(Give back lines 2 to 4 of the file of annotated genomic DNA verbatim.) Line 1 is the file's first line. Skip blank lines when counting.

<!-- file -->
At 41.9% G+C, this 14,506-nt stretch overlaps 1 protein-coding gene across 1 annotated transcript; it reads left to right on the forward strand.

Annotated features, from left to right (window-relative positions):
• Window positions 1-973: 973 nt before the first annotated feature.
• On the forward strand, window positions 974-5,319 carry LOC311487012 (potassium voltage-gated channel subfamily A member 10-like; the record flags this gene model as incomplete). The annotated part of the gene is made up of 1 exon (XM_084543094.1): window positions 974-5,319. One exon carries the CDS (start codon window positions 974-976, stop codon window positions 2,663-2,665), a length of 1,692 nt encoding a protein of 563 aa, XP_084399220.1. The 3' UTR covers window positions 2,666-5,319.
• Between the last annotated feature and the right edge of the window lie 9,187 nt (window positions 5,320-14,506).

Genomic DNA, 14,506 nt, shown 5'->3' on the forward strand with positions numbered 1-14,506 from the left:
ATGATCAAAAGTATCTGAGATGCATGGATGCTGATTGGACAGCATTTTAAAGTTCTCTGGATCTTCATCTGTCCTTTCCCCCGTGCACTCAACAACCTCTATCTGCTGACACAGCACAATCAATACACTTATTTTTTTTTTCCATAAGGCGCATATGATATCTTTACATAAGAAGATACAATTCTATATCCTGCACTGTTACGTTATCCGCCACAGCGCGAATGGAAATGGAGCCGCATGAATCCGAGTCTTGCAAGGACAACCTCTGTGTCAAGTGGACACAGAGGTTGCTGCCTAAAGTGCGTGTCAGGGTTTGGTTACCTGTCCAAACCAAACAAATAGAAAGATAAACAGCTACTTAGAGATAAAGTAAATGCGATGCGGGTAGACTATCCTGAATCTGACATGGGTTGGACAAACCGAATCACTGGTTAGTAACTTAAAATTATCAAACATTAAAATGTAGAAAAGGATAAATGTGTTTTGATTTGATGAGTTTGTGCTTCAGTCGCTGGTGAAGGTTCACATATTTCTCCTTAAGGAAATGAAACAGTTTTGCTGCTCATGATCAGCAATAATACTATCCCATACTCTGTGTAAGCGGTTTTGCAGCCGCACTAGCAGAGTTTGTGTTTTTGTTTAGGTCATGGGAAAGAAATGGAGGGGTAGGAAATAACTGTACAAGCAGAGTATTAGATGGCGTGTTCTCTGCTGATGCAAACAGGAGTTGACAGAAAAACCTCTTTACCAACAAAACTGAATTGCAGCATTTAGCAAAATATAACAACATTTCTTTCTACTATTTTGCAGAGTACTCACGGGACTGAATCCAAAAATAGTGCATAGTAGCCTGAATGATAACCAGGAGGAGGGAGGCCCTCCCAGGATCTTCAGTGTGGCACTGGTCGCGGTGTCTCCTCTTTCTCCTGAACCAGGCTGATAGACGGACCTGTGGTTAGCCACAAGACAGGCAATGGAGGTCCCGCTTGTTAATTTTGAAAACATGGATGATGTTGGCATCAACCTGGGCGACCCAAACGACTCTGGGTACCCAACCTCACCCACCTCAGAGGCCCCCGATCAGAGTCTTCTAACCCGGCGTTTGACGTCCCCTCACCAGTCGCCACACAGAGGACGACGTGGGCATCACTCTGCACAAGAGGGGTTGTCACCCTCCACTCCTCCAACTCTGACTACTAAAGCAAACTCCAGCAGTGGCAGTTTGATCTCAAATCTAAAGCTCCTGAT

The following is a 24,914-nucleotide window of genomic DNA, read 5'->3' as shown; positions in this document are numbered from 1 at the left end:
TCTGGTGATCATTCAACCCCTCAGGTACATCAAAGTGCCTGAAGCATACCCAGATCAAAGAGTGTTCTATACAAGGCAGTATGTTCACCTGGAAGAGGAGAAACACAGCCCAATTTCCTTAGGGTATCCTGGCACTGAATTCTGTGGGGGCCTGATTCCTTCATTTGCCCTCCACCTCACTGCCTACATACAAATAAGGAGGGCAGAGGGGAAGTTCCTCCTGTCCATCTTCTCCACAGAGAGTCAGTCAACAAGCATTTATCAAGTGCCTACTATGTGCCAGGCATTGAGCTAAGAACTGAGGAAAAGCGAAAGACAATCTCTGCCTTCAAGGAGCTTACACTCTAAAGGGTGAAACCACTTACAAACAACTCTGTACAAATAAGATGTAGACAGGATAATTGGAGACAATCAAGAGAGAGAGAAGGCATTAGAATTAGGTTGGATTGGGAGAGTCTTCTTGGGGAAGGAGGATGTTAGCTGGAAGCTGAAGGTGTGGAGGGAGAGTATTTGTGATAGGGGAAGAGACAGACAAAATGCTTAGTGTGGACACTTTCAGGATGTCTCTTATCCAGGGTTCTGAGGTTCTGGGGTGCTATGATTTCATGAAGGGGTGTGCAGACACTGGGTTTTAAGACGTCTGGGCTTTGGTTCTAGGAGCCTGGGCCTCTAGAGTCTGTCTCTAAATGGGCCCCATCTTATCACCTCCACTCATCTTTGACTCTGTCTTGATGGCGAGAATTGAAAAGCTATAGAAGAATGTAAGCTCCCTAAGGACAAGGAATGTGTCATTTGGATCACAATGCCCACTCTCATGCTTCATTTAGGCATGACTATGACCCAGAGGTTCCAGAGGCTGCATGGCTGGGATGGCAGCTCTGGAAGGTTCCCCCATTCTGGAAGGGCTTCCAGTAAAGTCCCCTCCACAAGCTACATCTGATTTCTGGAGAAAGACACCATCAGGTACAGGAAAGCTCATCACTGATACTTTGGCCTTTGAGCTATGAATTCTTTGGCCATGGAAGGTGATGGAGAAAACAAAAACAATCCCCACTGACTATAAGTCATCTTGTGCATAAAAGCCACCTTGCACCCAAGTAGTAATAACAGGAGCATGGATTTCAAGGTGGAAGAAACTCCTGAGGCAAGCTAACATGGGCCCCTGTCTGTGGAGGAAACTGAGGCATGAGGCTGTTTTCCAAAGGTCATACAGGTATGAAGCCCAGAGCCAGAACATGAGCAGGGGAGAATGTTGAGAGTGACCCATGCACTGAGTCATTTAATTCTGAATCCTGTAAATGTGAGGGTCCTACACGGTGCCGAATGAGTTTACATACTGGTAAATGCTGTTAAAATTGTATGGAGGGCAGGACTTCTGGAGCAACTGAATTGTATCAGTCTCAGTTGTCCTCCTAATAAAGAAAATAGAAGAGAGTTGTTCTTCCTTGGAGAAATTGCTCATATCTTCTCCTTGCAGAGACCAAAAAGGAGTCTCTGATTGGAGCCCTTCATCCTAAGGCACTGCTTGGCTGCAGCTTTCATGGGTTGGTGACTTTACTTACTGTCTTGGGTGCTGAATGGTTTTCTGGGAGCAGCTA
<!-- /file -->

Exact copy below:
Annotated features, from left to right (window-relative positions):
• Window positions 1-973: 973 nt before the first annotated feature.
• On the forward strand, window positions 974-5,319 carry LOC311487012 (potassium voltage-gated channel subfamily A member 10-like; the record flags this gene model as incomplete). The annotated part of the gene is made up of 1 exon (XM_084543094.1): window positions 974-5,319. One exon carries the CDS (start codon window positions 974-976, stop codon window positions 2,663-2,665), a length of 1,692 nt encoding a protein of 563 aa, XP_084399220.1. The 3' UTR covers window positions 2,666-5,319.